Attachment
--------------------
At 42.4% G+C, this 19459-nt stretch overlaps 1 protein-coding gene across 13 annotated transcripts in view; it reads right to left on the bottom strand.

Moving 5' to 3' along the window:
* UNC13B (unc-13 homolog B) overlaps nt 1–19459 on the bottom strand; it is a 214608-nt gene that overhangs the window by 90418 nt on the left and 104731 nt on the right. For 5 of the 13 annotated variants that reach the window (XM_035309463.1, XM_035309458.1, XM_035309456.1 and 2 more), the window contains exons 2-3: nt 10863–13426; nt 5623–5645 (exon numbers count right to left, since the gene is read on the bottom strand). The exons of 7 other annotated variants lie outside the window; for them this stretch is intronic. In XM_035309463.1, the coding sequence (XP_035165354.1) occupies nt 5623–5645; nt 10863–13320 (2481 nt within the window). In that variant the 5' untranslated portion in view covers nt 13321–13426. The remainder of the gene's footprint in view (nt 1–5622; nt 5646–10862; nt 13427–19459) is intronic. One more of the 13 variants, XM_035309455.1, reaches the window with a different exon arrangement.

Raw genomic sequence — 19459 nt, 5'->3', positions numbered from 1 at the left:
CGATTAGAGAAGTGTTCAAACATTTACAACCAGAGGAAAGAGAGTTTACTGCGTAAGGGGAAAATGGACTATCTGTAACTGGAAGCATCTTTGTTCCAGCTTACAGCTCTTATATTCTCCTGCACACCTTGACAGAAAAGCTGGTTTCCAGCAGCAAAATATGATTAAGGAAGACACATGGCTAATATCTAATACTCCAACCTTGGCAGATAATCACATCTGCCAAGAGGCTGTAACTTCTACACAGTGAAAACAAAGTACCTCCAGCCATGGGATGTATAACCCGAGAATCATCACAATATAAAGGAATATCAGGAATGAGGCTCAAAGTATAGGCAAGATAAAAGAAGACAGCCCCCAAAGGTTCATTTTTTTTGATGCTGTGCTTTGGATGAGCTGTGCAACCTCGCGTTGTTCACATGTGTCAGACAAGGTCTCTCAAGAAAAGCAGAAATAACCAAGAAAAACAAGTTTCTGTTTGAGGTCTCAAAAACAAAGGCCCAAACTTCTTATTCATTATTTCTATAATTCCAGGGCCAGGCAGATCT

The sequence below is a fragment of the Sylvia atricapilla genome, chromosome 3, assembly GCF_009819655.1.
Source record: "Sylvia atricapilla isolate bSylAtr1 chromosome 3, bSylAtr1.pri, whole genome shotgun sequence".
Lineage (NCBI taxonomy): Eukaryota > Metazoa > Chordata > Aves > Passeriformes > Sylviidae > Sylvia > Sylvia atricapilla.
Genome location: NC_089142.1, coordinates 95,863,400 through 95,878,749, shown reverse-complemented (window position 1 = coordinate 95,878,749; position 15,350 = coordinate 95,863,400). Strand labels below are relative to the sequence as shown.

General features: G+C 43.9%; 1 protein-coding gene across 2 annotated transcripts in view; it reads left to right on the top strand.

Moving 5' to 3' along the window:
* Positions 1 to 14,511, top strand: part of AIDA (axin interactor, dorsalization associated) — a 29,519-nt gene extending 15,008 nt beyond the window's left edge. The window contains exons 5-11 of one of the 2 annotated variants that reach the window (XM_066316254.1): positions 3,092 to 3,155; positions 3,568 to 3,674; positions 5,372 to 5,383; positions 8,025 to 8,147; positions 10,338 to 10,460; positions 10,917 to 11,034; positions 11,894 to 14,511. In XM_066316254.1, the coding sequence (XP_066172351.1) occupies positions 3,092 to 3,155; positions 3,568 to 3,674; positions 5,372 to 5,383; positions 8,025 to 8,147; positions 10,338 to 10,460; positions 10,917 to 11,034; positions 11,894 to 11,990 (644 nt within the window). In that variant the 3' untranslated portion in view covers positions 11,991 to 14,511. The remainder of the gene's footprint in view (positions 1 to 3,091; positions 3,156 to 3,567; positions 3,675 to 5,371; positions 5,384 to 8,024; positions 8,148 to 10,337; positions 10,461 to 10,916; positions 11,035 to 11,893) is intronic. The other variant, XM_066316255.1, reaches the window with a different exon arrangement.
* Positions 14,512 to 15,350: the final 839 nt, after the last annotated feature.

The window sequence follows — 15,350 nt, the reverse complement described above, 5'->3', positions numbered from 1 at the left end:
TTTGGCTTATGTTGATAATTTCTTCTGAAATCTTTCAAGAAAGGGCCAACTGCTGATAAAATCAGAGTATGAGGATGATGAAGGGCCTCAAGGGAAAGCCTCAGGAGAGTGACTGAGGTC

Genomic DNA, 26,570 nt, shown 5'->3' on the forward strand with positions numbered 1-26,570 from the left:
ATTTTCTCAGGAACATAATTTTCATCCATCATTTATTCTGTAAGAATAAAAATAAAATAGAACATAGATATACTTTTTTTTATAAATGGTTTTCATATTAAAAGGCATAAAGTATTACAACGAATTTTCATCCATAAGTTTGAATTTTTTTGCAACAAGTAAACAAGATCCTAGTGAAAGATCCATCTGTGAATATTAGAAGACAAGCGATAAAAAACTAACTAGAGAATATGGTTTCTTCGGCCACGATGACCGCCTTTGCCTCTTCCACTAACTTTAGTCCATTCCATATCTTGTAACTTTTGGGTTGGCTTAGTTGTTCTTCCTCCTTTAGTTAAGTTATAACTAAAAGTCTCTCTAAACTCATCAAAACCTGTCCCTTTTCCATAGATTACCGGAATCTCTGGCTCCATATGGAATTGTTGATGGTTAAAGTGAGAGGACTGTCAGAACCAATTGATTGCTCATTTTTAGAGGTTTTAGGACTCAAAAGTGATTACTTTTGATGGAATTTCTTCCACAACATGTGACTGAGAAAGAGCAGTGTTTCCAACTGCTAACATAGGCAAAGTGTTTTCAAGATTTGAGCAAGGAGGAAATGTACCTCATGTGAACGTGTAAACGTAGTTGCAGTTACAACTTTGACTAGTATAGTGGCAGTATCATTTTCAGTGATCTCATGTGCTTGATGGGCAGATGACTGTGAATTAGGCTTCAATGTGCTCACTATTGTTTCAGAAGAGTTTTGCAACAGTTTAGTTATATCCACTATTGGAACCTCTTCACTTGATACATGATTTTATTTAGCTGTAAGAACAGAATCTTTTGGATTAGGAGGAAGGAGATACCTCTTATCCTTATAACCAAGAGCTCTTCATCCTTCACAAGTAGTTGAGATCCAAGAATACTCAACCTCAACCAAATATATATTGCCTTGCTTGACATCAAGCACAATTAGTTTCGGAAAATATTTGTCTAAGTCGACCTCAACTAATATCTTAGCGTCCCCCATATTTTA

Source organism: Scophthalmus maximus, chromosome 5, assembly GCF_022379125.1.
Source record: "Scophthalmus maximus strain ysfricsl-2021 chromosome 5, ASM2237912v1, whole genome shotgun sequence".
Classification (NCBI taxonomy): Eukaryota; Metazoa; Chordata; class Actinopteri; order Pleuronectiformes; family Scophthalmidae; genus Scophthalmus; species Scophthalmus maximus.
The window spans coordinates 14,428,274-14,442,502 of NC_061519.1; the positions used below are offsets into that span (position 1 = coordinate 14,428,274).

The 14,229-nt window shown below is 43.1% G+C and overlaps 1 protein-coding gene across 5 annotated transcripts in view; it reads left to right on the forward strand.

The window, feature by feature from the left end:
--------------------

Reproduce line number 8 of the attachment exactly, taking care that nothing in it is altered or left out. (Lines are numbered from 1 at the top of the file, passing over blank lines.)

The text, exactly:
Lineage (NCBI taxonomy): Eukaryota > Metazoa > Chordata > Aves > Passeriformes > Sylviidae > Sylvia > Sylvia atricapilla.